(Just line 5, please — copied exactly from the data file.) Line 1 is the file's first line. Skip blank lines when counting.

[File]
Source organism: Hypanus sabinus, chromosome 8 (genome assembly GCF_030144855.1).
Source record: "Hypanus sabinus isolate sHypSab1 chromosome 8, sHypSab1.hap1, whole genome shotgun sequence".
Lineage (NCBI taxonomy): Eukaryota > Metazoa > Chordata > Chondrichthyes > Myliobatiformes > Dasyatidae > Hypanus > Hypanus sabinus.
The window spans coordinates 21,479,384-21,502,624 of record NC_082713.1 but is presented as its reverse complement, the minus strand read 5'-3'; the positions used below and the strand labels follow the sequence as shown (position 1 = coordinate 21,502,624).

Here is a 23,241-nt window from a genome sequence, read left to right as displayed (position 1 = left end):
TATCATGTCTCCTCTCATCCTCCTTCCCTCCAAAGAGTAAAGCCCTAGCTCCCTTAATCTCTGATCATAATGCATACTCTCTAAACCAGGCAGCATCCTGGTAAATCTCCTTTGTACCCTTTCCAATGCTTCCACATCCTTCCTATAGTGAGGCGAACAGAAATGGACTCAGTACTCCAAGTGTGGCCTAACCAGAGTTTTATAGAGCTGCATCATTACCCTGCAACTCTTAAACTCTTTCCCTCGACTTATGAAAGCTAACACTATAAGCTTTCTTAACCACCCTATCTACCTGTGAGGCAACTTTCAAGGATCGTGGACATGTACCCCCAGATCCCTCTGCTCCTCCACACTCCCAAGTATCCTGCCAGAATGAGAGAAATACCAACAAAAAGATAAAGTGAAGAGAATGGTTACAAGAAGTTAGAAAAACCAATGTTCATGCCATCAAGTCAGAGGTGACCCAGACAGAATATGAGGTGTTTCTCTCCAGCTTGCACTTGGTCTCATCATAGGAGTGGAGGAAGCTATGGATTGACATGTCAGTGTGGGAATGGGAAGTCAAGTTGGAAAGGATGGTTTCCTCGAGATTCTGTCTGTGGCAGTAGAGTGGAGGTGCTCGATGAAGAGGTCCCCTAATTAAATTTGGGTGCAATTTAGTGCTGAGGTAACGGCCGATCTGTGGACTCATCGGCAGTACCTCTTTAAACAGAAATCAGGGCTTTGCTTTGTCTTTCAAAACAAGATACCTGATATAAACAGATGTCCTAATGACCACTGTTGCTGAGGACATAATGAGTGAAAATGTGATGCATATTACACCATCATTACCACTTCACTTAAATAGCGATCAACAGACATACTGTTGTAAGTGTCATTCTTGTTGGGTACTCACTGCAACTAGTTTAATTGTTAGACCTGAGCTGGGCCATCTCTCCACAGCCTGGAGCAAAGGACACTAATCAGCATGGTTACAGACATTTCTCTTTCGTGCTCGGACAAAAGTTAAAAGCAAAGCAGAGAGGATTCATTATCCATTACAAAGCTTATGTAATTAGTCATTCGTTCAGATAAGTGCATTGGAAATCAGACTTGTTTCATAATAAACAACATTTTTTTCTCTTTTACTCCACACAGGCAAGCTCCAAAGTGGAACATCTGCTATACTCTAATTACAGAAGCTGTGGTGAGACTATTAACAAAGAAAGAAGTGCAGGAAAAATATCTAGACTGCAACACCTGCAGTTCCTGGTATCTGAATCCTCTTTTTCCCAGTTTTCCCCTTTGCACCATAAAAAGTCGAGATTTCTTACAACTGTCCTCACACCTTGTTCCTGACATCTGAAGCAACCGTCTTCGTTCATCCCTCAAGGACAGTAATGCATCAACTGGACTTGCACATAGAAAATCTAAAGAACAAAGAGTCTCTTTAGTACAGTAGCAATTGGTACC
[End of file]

Here is a 23,241-nt window from a genome sequence, read left to right as displayed (position 1 = left end):